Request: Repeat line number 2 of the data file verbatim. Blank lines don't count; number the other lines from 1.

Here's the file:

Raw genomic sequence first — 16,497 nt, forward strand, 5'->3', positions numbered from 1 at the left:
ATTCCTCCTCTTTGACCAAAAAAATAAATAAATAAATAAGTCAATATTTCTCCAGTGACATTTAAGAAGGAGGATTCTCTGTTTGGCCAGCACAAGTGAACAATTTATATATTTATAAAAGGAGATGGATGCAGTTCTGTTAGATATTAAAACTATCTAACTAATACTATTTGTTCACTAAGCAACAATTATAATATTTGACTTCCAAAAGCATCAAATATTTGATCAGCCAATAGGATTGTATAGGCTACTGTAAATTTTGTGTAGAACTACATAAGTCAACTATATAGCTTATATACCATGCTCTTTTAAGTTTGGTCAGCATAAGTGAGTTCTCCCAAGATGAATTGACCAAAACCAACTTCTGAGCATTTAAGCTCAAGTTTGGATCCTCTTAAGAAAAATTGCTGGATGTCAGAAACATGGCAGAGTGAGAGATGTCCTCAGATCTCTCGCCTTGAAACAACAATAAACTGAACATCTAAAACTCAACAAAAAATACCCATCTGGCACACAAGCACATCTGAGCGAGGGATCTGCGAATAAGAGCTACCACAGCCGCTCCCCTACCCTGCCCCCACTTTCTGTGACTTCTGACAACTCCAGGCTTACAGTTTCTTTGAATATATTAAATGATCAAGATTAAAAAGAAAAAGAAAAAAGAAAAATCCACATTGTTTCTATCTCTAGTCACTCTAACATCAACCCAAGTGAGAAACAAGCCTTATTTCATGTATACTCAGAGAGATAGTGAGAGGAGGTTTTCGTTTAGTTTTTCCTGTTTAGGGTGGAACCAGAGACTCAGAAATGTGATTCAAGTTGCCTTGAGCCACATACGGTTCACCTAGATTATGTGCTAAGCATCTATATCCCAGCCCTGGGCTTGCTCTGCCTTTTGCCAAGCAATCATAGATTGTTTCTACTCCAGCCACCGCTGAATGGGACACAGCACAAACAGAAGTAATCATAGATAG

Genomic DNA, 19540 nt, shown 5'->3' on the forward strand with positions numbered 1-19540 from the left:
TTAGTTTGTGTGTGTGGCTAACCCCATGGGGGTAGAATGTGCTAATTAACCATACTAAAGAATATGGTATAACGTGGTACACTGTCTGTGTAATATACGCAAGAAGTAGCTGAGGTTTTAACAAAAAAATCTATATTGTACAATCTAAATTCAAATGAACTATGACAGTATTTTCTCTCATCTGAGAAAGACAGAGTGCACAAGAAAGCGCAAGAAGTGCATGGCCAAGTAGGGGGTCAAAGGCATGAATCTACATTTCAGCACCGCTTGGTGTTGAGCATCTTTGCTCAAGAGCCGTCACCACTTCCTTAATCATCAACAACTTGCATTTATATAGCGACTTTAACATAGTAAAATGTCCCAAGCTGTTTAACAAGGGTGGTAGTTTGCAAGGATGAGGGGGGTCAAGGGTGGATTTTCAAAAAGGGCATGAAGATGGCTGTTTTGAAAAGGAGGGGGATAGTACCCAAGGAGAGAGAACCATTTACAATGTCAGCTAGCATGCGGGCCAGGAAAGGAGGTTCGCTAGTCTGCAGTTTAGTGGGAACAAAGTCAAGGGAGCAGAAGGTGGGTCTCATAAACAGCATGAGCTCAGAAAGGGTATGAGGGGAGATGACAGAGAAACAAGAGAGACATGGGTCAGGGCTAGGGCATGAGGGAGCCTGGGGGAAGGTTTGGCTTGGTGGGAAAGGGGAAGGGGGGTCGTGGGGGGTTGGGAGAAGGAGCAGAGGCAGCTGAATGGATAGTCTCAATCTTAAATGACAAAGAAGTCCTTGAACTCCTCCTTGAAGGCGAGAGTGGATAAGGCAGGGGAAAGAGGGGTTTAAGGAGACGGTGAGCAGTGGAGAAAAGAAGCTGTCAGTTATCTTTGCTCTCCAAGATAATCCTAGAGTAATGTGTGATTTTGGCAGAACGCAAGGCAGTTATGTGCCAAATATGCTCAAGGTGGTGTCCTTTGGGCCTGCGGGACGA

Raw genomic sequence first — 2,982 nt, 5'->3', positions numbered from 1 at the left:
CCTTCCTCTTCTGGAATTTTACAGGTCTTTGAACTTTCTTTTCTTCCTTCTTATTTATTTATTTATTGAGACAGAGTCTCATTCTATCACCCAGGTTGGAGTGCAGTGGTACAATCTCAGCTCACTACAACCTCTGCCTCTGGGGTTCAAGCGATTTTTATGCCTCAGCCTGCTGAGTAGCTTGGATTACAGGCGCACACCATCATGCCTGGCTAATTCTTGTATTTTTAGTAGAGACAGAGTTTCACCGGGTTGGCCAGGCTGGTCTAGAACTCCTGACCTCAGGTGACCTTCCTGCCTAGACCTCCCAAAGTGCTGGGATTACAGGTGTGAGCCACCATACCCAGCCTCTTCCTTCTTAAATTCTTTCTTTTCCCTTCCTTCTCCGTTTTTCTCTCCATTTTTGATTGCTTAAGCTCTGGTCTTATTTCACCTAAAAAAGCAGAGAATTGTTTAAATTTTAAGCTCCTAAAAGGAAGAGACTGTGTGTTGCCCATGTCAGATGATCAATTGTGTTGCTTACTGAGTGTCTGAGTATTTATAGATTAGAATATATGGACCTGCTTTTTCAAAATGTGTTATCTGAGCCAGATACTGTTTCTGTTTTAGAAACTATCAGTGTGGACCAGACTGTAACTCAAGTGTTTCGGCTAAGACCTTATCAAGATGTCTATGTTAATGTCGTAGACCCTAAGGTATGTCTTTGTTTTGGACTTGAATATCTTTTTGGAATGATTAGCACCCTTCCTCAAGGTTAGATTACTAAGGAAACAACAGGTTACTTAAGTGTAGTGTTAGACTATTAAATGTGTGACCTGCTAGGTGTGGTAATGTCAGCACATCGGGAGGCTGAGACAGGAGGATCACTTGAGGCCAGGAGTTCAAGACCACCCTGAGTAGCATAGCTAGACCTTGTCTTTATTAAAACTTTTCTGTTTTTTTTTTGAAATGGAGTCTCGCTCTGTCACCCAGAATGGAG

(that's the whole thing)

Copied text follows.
ATTCCTCCTCTTTGACCAAAAAAATAAATAAATAAATAAGTCAATATTTCTCCAGTGACATTTAAGAAGGAGGATTCTCTGTTTGGCCAGCACAAGTGAACAATTTATATATTTATAAAAGGAGATGGATGCAGTTCTGTTAGATATTAAAACTATCTAACTAATACTATTTGTTCACTAAGCAACAATTATAATATTTGACTTCCAAAAGCATCAAATATTTGATCAGCCAATAGGATTGTATAGGCTACTGTAAATTTTGTGTAGAACTACATAAGTCAACTATATAGCTTATATACCATGCTCTTTTAAGTTTGGTCAGCATAAGTGAGTTCTCCCAAGATGAATTGACCAAAACCAACTTCTGAGCATTTAAGCTCAAGTTTGGATCCTCTTAAGAAAAATTGCTGGATGTCAGAAACATGGCAGAGTGAGAGATGTCCTCAGATCTCTCGCCTTGAAACAACAATAAACTGAACATCTAAAACTCAACAAAAAATACCCATCTGGCACACAAGCACATCTGAGCGAGGGATCTGCGAATAAGAGCTACCACAGCCGCTCCCCTACCCTGCCCCCACTTTCTGTGACTTCTGACAACTCCAGGCTTACAGTTTCTTTGAATATATTAAATGATCAAGATTAAAAAGAAAAAGAAAAAAGAAAAATCCACATTGTTTCTATCTCTAGTCACTCTAACATCAACCCAAGTGAGAAACAAGCCTTATTTCATGTATACTCAGAGAGATAGTGAGAGGAGGTTTTCGTTTAGTTTTTCCTGTTTAGGGTGGAACCAGAGACTCAGAAATGTGATTCAAGTTGCCTTGAGCCACATACGGTTCACCTAGATTATGTGCTAAGCATCTATATCCCAGCCCTGGGCTTGCTCTGCCTTTTGCCAAGCAATCATAGATTGTTTCTACTCCAGCCACCGCTGAATGGGACACAGCACAAACAGAAGTAATCATAGATAG